Tetrapod Zoology

Archives for November, 2007

Within the immense anuran clade termed Neobatrachia, we’ve so far gotten through the hyloids (see previous anuran article here: you’ll need to read also the articles on basal anurans, transitional anurans, and ghost frogs and so on). All we have left is Ranoidea, but this is the biggest, most diverse, and most complex (and perhaps…

So here we are, back with the anurans. In the previous article on neobatrachians (here), we looked at the basic division of the neobatrachians into the mostly New World Hyloidea, and the mostly Old World Ranoidea. While the characters historically used to differentiate hyloids (an arciferal pectoral girdle and procoelous vertebrae) are now understood to…

A most atypical stegosaur

Again, no time to complete any articles, sorry. Bloody annoying. Attended Witton pterosaur talk yesterday (it included revelations on winged hatchet-headed ptero-squirrels) as well as a Peter Burford talk on Gambian birds. Have found ten mins to post the above: fantastic pic from Matt Wedel (aka Dr Vector). Few quick factoids on Stegosaurus…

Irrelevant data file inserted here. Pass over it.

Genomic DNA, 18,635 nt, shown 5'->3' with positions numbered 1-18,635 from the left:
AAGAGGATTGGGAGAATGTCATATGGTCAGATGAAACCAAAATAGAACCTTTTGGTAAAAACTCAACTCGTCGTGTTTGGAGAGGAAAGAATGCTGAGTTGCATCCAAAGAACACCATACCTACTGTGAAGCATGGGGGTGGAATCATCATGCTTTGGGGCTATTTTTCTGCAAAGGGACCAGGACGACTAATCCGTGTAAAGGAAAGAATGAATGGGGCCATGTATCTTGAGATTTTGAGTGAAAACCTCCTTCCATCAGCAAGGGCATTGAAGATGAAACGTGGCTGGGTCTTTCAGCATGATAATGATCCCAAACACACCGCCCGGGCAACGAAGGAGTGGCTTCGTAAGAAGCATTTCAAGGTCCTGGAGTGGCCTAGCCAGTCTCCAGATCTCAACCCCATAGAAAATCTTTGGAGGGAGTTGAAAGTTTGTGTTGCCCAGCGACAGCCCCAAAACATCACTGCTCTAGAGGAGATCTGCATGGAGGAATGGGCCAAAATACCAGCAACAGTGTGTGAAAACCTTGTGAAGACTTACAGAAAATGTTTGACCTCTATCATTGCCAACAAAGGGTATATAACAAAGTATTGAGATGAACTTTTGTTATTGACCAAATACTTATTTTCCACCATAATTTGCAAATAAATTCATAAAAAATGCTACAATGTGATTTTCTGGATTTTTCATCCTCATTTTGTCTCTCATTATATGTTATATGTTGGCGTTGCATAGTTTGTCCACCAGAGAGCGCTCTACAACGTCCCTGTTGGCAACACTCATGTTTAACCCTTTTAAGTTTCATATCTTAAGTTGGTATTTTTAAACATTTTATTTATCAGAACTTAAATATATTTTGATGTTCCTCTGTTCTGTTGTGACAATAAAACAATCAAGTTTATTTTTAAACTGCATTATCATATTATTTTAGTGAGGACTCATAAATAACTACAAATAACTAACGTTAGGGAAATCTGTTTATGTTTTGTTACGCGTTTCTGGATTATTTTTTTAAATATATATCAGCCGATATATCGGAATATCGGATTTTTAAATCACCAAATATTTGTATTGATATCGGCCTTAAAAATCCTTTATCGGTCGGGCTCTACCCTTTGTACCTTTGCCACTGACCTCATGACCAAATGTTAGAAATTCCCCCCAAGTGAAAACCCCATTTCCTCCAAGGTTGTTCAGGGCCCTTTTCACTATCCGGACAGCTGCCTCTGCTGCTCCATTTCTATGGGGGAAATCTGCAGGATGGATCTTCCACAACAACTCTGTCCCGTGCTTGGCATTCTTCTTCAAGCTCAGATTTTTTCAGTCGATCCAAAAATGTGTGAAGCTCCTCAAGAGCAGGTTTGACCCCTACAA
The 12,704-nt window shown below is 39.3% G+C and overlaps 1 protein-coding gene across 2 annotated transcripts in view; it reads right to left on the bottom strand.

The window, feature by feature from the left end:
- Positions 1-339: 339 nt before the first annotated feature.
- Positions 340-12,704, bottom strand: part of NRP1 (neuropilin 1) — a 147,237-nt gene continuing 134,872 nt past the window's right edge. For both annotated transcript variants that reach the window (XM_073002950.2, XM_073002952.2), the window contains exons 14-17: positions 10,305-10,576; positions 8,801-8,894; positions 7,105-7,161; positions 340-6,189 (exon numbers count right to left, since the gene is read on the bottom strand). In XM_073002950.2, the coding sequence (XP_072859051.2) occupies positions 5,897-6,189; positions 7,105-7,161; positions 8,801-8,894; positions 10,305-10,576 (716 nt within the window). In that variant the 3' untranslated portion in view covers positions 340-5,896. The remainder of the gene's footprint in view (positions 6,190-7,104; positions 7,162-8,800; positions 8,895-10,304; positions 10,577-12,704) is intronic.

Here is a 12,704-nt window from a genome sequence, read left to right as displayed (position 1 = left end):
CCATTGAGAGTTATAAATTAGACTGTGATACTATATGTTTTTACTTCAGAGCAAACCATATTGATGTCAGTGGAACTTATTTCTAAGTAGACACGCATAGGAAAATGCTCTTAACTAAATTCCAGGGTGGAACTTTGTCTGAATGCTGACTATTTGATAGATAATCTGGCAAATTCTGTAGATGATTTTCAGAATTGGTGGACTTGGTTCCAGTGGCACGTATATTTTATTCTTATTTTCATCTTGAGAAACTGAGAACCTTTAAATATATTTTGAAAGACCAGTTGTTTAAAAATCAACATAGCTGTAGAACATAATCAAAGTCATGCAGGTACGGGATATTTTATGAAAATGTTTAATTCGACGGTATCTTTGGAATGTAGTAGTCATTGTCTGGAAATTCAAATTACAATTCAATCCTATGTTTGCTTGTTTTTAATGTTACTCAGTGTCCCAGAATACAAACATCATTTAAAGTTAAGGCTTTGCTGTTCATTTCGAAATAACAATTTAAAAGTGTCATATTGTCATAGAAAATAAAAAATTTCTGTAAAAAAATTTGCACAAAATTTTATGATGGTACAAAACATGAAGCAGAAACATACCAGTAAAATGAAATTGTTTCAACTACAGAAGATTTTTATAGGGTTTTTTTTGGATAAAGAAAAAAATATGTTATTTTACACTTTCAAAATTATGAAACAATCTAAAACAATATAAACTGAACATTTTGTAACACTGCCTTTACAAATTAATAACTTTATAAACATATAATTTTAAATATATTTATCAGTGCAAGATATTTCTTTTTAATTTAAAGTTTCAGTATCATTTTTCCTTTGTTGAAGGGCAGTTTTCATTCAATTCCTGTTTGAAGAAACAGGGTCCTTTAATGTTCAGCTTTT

Probably not a sasquatch

By now I think you’d have to have been hiding under a rock to miss the news on the accompanying image: taken on September 16th 2007 in north-west Pennsylvania, it depicts a large, rangy mammal, and was photographed with an automatic motion-sensing camera put in place by R. Jacobs. However, it occurred to me that,…

Welcome again to Frog Blog, as Tet Zoo is now affectionately known. In the previous froggy article we got through the so-called transitional anurans, and I finished by introducing the largest, most speciose, most diverse anuran clade: Neobatrachia Reig, 1958. It contains about 96% of all extant anuran species: most of these belong to one…

Everyone interested in animals must, by law, have set eyes on that iconic image of palaeornithologist Kenneth E. Campbell standing next to a life-sized silhouette of the immense Argentinean teratornithid Argentavis magnificens [the image is shown below]. At the International Bird of Prey Centre, Gloucestershire (UK), I quite liked the wooden silhouette of an Andean…